Breaking your data down into different geographical regions can improve the accuracy of your model. This is because there are more likely to be differences day to day between variables at the regional level, which get smoothed out at the national level. So by predicting regional sales instead, the model has more variance to go on.
For example, if you happen to spend more in the midwest on some days than you did in other regions, the model will be able to pick up that signal to paint a better picture of the impact of your spending.
Unlike breaking the weekly data down to daily, you're not likely to introduce any day-of-week patterns. In addition, by keeping the regions relatively large (north, south, midwest, west), you can avoid adding a lot of noise to the data set.
Building local nuance into models via geo models helps add dimensionality while providing more data to aid generalization and predictive accuracy.
What is a geo model?
It’s very common to lack sufficient data to build an effective marketing mix model (MMM).
Generally speaking, it’s advised you aim for 7 to 10 observations per variable included in the model. So, with 3 years of weekly data, you can support 22 variables.
While that may seem considerable, it’s typically not enough to account for the standard marketing mix, and when you factor in transformations like diminishing returns and adstocks, you might be lacking sufficient data. So for new businesses and startups with less than 3 years of data, it’s essential to maximize resources. One way to do that is by creating a geo model.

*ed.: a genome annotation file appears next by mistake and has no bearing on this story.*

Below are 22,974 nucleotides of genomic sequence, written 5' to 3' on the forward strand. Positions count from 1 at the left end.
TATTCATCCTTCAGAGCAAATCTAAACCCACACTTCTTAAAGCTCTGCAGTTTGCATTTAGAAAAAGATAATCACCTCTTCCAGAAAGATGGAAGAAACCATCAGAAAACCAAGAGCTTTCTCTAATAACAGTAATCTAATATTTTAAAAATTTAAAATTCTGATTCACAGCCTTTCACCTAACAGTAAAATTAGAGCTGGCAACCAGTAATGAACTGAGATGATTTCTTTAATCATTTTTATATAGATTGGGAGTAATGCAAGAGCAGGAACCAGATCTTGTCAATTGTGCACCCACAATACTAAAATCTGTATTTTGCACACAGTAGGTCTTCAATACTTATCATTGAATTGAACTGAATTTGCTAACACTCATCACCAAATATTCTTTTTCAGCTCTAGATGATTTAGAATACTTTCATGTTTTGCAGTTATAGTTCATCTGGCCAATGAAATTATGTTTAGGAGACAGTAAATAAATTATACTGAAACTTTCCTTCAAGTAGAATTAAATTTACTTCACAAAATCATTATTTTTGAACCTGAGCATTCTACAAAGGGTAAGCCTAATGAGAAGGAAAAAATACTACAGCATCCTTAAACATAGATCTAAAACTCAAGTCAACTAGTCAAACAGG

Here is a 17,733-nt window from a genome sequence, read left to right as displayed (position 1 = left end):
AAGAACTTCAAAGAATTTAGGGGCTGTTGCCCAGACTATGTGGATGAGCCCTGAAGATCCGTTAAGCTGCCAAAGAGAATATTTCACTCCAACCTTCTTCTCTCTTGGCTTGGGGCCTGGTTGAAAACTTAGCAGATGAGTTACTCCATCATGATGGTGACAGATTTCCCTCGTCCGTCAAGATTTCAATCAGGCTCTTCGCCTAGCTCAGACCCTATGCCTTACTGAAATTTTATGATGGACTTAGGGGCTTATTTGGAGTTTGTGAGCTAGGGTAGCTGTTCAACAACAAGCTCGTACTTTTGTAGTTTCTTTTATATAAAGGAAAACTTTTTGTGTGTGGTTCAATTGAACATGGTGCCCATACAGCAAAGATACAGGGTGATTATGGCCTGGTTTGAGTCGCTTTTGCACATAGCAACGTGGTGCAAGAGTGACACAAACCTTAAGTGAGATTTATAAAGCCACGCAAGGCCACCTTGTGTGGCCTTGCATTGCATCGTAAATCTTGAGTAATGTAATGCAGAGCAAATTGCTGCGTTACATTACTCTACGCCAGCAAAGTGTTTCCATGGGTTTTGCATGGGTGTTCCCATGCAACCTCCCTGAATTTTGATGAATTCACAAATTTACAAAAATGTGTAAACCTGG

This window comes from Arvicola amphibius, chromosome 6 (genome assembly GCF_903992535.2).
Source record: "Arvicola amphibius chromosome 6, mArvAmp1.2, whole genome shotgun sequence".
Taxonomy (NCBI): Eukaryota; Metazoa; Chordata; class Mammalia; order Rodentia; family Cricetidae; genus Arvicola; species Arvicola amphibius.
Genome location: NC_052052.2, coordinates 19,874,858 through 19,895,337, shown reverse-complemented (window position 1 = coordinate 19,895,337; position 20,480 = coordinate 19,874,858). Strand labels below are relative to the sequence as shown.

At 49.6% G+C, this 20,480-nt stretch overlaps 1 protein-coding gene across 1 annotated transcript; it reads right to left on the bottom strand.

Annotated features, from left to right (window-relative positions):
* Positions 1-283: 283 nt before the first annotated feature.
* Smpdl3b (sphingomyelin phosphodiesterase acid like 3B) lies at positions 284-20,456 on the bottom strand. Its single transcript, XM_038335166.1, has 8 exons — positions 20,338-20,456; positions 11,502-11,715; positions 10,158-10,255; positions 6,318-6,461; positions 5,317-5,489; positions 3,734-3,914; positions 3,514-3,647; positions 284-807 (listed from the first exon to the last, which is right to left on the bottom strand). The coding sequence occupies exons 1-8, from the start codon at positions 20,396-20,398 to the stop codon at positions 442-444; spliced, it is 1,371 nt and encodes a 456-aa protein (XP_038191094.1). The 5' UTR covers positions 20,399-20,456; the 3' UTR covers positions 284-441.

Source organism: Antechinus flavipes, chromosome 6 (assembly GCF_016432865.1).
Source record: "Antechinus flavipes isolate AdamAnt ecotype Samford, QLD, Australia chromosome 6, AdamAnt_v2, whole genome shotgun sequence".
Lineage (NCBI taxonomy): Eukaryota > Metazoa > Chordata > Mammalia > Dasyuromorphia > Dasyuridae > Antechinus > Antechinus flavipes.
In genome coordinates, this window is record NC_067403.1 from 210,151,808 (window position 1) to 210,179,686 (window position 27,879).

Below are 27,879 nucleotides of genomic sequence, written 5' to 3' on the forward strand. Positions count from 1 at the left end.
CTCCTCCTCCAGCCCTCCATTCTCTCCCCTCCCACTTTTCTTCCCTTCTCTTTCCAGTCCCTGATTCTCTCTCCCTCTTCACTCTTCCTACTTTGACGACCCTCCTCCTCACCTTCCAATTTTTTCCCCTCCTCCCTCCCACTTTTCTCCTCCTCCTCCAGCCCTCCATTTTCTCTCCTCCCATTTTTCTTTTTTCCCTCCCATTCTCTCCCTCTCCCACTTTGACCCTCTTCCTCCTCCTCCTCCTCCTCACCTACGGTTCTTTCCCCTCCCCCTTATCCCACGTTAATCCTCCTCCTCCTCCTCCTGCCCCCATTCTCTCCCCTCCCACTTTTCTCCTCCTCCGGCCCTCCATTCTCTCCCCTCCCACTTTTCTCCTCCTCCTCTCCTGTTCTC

A geo model involves splitting data into geographical regions. So, if you advertise in the US and have decent data for each state, you can split data into 50 states.
Naturally, this provides more variance, thus influencing the bias-variance trade-off and increasing model performance to a point. It is possible to go too far, though, and it’s often a matter of including useful geo regions without pushing variance too high.
By using geo models, you can tease out different changes and interactions at lower levels, helping negotiate issues like multicollinearity. Regional analyses can be engineered, e.g., by setting up a deprivation test to turn off spending in randomly selected areas and scale testing, where spending is increased in different regions to understand strengths and weaknesses in the marketing mix.
Building Geo-Level marketing mix models
First, let’s look at a marketing mix model at the national level. Here, there are three variables in our dataset: the price of pies, advertising costs, and whether or not it was a holiday that week.
The accuracy here is good, as measured by R-Squared (R2) and the Normalized Root Mean Square Error (NHMSE). So the model says that our three variables predict 94% of the changes in sales (R2) and that on an average day, we’re inaccurate by 8.8% (NRMSE).